All incoming data, PCM and DSD, are upsampled to 30 bits running at ten times the standard DSD rate and then back down again to double DSD for noise-shaping. The ten-times DSD sampling rate was the lowest common rate attainable through integer upsampling of 176.4 and 192kHz PCM files. An internal volume control maintains complete precision. Except for the sigma-delta modulation process itself there is no rounding; a full 50 bits are used. Consequently, there is no degradation from using the digital volume control. After the volume control, the signal is converted to DSD and downsampled to double-speed DSD (often referred to as DSD128). The double-speed DSD rate allows the low-pass filter to begin rolling off at 80kHz. A higher output rate would would have increased jitter.

Off-the-shelf DAC chips can’t perform the functions described above, so Ted used a Xilinx Spartan 6 field-programmable gate array (FPGA) chip instead. An FPGA is a computer chip that’s a blank slate; you can program it to do whatever you want, and that’s what Ted did. A single master clock is used, but it’s unrelated to the input sampling rate.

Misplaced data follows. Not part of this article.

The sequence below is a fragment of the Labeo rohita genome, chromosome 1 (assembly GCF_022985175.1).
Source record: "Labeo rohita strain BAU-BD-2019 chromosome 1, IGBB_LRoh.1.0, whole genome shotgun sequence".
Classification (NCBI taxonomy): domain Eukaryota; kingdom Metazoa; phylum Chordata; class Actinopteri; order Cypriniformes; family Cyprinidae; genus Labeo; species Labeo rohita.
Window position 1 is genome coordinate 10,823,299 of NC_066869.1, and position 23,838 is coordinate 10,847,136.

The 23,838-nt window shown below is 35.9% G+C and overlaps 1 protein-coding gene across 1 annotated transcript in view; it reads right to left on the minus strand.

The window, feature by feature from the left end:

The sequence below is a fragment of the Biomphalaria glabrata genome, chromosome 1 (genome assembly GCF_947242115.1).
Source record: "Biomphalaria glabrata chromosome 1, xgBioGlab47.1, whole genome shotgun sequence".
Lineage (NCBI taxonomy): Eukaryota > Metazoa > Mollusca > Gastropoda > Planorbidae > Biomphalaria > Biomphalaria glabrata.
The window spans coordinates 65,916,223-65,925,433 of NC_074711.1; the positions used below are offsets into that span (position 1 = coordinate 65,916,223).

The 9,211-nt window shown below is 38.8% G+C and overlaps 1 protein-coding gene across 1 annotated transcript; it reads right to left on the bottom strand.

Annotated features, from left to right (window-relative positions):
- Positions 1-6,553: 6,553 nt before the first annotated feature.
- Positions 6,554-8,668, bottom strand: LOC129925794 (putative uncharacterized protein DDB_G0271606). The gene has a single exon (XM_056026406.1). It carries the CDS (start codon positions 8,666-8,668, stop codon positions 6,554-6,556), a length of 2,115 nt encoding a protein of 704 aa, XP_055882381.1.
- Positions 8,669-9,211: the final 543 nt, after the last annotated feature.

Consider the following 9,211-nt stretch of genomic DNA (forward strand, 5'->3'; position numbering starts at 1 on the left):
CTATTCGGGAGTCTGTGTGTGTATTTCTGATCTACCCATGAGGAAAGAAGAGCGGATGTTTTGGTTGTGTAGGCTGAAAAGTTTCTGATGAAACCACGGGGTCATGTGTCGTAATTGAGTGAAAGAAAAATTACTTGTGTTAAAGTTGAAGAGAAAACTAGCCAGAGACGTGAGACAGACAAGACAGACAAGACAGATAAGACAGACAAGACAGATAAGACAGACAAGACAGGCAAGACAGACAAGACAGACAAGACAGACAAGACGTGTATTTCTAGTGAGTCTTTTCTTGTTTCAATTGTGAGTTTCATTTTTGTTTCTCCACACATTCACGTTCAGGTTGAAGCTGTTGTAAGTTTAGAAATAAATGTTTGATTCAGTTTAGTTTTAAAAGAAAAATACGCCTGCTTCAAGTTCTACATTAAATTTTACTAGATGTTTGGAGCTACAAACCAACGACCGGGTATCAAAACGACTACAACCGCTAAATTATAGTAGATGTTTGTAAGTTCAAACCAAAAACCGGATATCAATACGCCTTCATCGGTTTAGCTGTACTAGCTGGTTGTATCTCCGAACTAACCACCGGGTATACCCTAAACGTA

I don’t usually spend this much space describing the design and functions of gear I review, but since the DirectStream DAC is such an innovative design I thought it would be worthwhile; if you’re interested in learning more about it, I highly recommend a visit to PS Audio’s Web site. Suffice it to say that Ted Smith has completely rethought how a DAC should operate and has designed a unique and innovative DAC.


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